Then there’s Cheikh. He’s a cameraman for ATN, an agency that sends reports to international media outlets for broadcast. I met him on an assignment, and we became friends. A group of us had gone out a few times together. He dressed nicely, paid for cabs, dinner, etc – seemed in a reasonably comfortable financial situation. And so the first time I saw his living arrangements, I was a bit shocked. (I don’t think I hid it too well either). He and his friend share a room that they rent for the equivalent of $50 a month. They sleep on the same bed, share a mini fridge in the corner of the room and a dresser. They sit on their bed to eat and the door to their room leads directly to the outdoors (homes in Senegal are often built in courtyard format. There’s an open space in the middle, with rooms along the perimeter). When it rains, it feels like you’re in the middle of the storm. When the family makes noise in the adjoining house, you can hear it all. This is how a young professional lives, and it’s totally normal!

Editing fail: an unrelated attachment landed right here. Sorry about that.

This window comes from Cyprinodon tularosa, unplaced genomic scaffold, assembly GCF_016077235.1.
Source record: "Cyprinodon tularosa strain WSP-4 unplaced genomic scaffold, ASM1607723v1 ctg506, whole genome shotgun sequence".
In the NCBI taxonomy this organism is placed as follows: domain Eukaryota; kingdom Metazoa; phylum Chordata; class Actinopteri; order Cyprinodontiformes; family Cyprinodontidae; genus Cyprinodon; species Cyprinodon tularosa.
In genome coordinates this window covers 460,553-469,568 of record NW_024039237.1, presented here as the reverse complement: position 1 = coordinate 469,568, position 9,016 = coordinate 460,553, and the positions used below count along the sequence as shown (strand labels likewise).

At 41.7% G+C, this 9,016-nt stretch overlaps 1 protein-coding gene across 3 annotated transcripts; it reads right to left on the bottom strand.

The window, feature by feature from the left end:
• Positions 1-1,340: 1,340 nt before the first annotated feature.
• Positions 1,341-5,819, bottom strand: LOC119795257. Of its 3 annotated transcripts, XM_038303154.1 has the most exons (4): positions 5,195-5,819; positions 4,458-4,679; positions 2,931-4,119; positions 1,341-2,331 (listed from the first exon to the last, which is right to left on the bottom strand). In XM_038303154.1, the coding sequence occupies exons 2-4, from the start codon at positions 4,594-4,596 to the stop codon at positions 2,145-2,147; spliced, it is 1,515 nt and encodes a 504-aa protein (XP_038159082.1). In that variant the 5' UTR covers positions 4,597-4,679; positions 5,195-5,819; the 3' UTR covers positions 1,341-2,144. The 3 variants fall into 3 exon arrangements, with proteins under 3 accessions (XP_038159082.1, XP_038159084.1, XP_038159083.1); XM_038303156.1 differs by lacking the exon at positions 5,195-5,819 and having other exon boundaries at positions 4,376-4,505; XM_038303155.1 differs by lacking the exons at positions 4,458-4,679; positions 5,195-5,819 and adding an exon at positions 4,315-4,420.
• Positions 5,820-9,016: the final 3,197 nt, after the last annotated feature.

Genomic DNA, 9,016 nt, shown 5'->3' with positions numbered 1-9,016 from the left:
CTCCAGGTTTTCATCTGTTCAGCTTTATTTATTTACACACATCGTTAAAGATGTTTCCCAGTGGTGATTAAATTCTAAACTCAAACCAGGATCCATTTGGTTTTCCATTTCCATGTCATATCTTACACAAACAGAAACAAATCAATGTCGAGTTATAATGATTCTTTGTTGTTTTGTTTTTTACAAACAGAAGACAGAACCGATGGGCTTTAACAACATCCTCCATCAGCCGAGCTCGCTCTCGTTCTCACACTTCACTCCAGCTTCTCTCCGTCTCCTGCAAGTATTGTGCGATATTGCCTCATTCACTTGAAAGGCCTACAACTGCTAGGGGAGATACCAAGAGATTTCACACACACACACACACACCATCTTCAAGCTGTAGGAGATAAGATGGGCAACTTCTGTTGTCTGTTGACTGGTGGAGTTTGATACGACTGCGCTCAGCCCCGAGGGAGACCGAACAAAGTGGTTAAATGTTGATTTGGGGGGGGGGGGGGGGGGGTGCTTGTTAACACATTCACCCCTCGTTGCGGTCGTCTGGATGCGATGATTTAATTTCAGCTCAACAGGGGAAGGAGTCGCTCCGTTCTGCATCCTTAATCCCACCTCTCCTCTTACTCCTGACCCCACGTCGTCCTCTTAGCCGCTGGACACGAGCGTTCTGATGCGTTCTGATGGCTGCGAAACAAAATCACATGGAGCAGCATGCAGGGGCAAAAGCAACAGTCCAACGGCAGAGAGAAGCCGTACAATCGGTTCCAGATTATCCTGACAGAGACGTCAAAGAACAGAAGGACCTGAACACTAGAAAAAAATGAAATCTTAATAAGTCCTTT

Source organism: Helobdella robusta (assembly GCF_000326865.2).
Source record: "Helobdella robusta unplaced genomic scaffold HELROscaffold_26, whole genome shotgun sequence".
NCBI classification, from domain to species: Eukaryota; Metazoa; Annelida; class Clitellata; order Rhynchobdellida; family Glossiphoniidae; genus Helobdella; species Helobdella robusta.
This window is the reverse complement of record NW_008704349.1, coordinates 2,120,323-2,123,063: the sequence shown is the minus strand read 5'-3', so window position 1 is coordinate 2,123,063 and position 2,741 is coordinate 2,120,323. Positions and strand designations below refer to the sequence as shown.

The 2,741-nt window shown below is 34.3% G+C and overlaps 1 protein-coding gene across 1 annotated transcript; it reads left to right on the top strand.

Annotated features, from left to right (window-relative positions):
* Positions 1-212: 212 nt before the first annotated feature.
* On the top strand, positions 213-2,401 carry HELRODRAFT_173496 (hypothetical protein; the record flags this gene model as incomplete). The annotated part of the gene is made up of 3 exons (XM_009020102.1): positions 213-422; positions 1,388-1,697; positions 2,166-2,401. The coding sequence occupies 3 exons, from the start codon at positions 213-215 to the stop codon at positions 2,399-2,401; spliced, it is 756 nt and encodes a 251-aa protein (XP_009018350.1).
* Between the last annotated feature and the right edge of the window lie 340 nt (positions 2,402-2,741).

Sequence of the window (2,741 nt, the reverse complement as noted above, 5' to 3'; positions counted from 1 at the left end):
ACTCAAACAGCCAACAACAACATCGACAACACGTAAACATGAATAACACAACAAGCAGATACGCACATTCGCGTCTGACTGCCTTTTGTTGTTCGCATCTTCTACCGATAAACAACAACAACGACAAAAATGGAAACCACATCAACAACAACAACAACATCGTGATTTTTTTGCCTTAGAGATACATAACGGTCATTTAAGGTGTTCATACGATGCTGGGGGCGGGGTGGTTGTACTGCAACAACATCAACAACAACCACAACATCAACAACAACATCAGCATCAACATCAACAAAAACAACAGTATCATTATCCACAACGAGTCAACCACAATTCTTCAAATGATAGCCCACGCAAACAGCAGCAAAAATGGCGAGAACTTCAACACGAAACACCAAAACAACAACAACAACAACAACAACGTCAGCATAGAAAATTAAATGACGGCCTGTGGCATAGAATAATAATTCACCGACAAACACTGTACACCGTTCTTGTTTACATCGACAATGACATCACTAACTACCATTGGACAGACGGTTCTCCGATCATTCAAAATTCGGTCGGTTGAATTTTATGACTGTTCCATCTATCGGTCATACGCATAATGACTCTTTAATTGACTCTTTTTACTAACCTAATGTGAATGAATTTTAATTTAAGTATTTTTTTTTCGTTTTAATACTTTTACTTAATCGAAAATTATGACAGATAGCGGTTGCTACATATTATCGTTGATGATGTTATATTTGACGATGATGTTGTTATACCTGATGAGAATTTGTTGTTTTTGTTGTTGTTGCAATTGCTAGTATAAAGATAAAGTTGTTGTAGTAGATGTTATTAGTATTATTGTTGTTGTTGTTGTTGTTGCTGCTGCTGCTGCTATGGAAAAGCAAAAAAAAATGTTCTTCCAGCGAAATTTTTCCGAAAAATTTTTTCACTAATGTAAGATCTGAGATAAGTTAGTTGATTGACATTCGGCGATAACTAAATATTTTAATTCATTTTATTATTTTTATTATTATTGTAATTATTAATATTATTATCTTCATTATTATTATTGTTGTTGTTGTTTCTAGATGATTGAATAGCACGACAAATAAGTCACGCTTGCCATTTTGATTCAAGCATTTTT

It becomes depressing after a while because everyone you talk to talks about money problems and you feel you want to help everyone, but you know you can’t, and besides that wouldn’t be sustainable. Many say it’s up to the government to invest money into the economy and create jobs instead of filling its own corrupt pockets. Others talk about the need for the rich Africans – and there certainly are many – to reinvest into their continent instead of spending their money in Europe, etc. (I don’t want to give the impression that everyone here is poor… there are people who are well-off, as there are everywhere. There are Senegalese driving SUVs and wearing $200 shoes. All I’m saying is that the average person has difficult choices to make – puts things in a bit of perspective.)

Friday, September 21, 2007


Many of you have asked about Ramadan in Senegal. The truth is, it's not that different. I was expecting lanterns and decor... but in all honesty, Mom's decorations in Kanata are more than anything I've seen here!